Student shares journey to the Holy Land


Juan Gilces, junior international relations and political science major, was one of several FIU students who participated in Taglit-Birthright, a nonprofit that funds free, 10-day educational trips to Israel for young Jews. Hosted by Hillel Young Adult Division (YAD), part of FIU’s Multifaith Council, Juan and others were guided through the 4,000-year-old land by Hillel YAD Director Romina Naparstek and Or Kaidar, an Israeli Fellow who has been educating students about Israeli culture and the Jewish religion since she came to live in South Florida last fall.

Juan spoke to FIU News prior to his Taglit trip and noted his excitement to see many of the sights in the Holy Land. Below he shares his transformational 10-day experience that he calls “spectacular.”

To many of us, this is the very first time coming to Israel, and to others the very first time leaving the United States as a whole. Surprisingly, even though many of us have never stepped foot on this land, there was sense of homecoming.

Our phenomenal tour-guide who introduced Taglit-Birthright Israel welcomed us at the airport and explained its name, “taglit,” means discovery in Hebrew. After a short orientation at the airport, our discovery of Israel began!

Riding camels in the Negev desert before meeting the Bedouins.

Riding camels in the Negev desert before meeting the Bedouins.

We drove to the north region of Israel known as the Upper and Lower Galilee. On our first days of adventures we visited Safed, the birthplace of Kabbalah, Jewish Mysticism. We met a kabbalah artist whose works communicate his passion on topics such as life, peace and love. In this region, we hiked and rafted the Jordan River, visited ancient synagogues with beautiful mosaics and ancient roman houses, went to a local winery, tasted Israeli food such as shakshouka (poached-egg dish with tomato sauce and other spices), and reached the top of the Golan Heights to see a spectacular sunset.

We then drove down to the metropolis of Tel Aviv to visit the Independence Hall, where the State of Israel was born 66 years ago. Later that day in Tel Aviv, we started our migfash – our encounter with Israeli peers of our same age serving in the Israeli Army that would join us on this trip; we clicked with them instantly, and learned we have so many things in common. We spent some time at the beach and experienced nightlife in the city.

Wailing Wall

Located in the Old City of Jerusalem, the Western Wall is a remnant of the ancient wall of the Jewish Temple and is arguably the most holy site recognized by the Jewish faith. It is believed to have been constructed in 19 BCE.

On Friday, we drove to Jerusalem with emotion and enthusiasm. We walked through the streets of the city’s most famous markets filled with the smell of fresh cooked challah (braided egg bread) and the sound of people rushing through the streets to get home for the weekend. We swiftly reached the Western Wall to welcome Shabbat, the Jewish day of rest.

The next day we learned about the history of the land, deeply rooted in the Judaism and influenced by the great ancient empires of Ancient Greece. We visited the Israel Museum and learned that Israel has the highest number of museums per capita of any country in the world.

On Saturday evening, we celebrated the Jewish holiday of Lag B’Omer in the home of one of our Israeli peers; we had a BBQ, music, and a celebratory bonfire.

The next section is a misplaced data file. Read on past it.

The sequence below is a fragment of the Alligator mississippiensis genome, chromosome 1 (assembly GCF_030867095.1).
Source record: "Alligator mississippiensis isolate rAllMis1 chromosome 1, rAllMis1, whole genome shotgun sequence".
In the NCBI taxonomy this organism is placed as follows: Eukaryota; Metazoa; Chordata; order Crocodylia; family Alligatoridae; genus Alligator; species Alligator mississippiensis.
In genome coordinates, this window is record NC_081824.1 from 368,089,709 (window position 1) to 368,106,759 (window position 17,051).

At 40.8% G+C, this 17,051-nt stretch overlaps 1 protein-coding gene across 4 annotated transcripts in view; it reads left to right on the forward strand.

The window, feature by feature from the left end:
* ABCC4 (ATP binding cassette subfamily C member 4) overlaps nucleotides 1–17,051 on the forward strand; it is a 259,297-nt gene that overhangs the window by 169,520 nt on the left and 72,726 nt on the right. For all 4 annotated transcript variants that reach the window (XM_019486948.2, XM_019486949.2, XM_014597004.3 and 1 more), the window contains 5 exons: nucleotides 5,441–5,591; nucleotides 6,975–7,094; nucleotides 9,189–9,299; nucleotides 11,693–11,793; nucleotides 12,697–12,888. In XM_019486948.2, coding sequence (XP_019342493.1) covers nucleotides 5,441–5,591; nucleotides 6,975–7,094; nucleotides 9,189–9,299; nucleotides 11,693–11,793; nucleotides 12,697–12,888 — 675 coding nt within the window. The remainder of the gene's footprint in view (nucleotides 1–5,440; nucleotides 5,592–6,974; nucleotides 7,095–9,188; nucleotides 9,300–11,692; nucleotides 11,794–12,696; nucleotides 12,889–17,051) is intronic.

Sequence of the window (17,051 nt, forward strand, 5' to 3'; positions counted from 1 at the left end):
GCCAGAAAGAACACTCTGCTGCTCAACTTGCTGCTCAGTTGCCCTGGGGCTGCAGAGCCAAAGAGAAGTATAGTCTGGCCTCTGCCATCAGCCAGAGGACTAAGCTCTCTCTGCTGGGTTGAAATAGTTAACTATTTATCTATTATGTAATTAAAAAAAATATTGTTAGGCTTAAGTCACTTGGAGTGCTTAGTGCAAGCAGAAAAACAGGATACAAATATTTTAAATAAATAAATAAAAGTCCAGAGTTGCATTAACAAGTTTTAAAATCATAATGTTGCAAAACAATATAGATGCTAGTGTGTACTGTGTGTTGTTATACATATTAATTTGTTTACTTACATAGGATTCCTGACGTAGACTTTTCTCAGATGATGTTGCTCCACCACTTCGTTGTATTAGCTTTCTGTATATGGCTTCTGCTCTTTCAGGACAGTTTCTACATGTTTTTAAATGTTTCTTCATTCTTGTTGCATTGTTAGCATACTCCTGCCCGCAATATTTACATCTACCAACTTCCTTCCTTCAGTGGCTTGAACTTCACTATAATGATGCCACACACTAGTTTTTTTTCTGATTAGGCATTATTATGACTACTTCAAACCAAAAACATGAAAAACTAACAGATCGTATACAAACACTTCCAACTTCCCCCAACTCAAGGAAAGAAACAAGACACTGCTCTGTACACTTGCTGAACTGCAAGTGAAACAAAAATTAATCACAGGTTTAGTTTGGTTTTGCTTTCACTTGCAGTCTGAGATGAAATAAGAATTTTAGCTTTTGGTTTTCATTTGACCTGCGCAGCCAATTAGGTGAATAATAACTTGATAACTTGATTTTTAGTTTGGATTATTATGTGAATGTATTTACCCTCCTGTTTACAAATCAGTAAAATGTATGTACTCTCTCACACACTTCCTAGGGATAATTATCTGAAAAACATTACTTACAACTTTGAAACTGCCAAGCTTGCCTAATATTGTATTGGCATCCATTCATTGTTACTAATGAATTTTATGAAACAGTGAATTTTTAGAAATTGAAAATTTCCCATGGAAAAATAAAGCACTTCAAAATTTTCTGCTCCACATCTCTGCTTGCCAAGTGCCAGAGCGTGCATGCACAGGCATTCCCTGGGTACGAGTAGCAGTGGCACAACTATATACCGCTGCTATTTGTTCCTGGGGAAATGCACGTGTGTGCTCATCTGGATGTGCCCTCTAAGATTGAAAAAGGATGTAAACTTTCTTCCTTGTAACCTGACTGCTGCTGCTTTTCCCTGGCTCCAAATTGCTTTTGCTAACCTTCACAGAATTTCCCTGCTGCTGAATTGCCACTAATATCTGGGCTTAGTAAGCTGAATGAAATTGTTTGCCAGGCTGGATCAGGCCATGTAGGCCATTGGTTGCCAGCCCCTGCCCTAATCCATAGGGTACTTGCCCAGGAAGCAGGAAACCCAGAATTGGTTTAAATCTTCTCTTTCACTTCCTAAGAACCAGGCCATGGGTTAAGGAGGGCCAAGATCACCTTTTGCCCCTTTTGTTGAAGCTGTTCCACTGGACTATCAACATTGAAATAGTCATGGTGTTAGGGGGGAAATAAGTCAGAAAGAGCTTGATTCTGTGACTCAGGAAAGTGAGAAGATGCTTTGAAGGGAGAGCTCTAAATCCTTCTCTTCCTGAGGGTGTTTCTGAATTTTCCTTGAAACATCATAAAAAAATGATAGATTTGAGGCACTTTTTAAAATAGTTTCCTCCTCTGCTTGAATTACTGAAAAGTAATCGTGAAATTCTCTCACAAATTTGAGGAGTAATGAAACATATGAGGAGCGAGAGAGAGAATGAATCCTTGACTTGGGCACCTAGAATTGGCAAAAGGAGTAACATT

Sunday was the most emotional day of all. We visited Mount Herzl, Israel’s national cemetery, where we learned the story of Michael Levin (a 22-year-old American-born Israeli soldier killed in action) and of many other young soldiers who died for the country. On that same day we came upon Yad Vashem, Israel’s memoria l to the Holocaust, where we deeply connected to the horrors of the Holocaust, the victims, the survivors, and the hope for a better tomorrow. I was very moved to see there thousands of people of different backgrounds, religions, and nationalities coming to visit almost every day to learn and remember this dark time in history.

DeadSea

Floating in the Dead Sea, the earth’s lowest elevation on land. With 34.2% salinity, it’s one of the saltiest bodies of water, 9.6 times as salty as the ocean.

Our second week in Israel started by heading south to the Neveg desert. First, we climbed Masada, the 2,000-year-old fortress built by Herod the Great where Jews made their last stance against the Roman legions. Afterward, we went to float in the Dead Sea and we had a quick bike ride in Yerucham, Miami’s sister city in Israel.

On Tuesday, our trip changed from comfy hotels to desert tents as we discovered the way of life of one of Israel’s proud minorities, the Bedouin Arabs. We rode camels, tasted Bedouin dishes, learned about desert life, and slept in Bedouin tents. It was a great experience!

Wednesday, we visited an Israeli farm, tasting vegetables and fruits that, incredibly, grow in the desert. We also made a stop for an archeological excavation in the hill country of Israel and learned that Israel is the most excavated place on the planet. We finally arrived back in Tel Aviv for our last night in Israel. It was in this place where we met our Israeli peers five days ago as complete strangers. Now, we had become close friends. We said farewell to them with the hope to see each other again.

On our final day, we went back to Jerusalem, where some of us had the magnificent opportunity to have their Bar or Bat Mitzvah, the coming of age ceremony, at the holiest place in Judaism. We said goodbye, shed some tears, and most of us exchanged contacts right away. Our trip was completed. We had discovered the land of Israel and the Israel that lives inside each of us.

- by Juan A. Gilces

To view more photos of the Hillel YAD Taglit-Birthright Israel trip, please visit Hillel YAD on Facebook.

Comments are closed.